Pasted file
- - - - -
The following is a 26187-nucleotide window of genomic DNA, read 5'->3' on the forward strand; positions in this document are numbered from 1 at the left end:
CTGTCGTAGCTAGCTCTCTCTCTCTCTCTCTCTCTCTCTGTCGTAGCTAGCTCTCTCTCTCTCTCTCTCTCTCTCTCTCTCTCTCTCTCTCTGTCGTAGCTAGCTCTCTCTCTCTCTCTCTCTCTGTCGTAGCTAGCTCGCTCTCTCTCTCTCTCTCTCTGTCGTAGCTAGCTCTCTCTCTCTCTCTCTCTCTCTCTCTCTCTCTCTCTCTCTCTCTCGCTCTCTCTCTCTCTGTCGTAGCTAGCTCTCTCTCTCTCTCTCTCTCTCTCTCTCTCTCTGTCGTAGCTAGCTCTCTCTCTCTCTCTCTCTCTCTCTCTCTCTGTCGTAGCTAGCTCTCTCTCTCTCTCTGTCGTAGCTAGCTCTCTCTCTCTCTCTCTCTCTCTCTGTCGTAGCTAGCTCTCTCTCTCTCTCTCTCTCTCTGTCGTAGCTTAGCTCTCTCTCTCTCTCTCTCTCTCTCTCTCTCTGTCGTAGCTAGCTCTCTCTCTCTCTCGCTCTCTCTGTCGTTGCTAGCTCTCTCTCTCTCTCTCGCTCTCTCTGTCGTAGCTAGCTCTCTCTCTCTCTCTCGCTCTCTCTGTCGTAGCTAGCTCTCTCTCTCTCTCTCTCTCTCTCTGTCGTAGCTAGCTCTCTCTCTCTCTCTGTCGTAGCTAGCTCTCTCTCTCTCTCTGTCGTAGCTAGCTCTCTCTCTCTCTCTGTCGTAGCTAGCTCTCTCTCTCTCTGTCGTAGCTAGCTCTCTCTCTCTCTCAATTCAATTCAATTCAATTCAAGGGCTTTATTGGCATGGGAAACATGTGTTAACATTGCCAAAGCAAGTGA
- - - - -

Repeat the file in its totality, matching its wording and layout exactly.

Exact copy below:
The following is a 26187-nucleotide window of genomic DNA, read 5'->3' on the forward strand; positions in this document are numbered from 1 at the left end:
CTGTCGTAGCTAGCTCTCTCTCTCTCTCTCTCTCTCTCTGTCGTAGCTAGCTCTCTCTCTCTCTCTCTCTCTCTCTCTCTCTCTCTCTCTCTGTCGTAGCTAGCTCTCTCTCTCTCTCTCTCTCTGTCGTAGCTAGCTCGCTCTCTCTCTCTCTCTCTCTGTCGTAGCTAGCTCTCTCTCTCTCTCTCTCTCTCTCTCTCTCTCTCTCTCTCTCTCTCGCTCTCTCTCTCTCTGTCGTAGCTAGCTCTCTCTCTCTCTCTCTCTCTCTCTCTCTCTCTGTCGTAGCTAGCTCTCTCTCTCTCTCTCTCTCTCTCTCTCTCTGTCGTAGCTAGCTCTCTCTCTCTCTCTGTCGTAGCTAGCTCTCTCTCTCTCTCTCTCTCTCTCTGTCGTAGCTAGCTCTCTCTCTCTCTCTCTCTCTCTGTCGTAGCTTAGCTCTCTCTCTCTCTCTCTCTCTCTCTCTCTCTGTCGTAGCTAGCTCTCTCTCTCTCTCGCTCTCTCTGTCGTTGCTAGCTCTCTCTCTCTCTCTCGCTCTCTCTGTCGTAGCTAGCTCTCTCTCTCTCTCTCGCTCTCTCTGTCGTAGCTAGCTCTCTCTCTCTCTCTCTCTCTCTCTGTCGTAGCTAGCTCTCTCTCTCTCTCTGTCGTAGCTAGCTCTCTCTCTCTCTCTGTCGTAGCTAGCTCTCTCTCTCTCTCTGTCGTAGCTAGCTCTCTCTCTCTCTGTCGTAGCTAGCTCTCTCTCTCTCTCAATTCAATTCAATTCAATTCAAGGGCTTTATTGGCATGGGAAACATGTGTTAACATTGCCAAAGCAAGTGA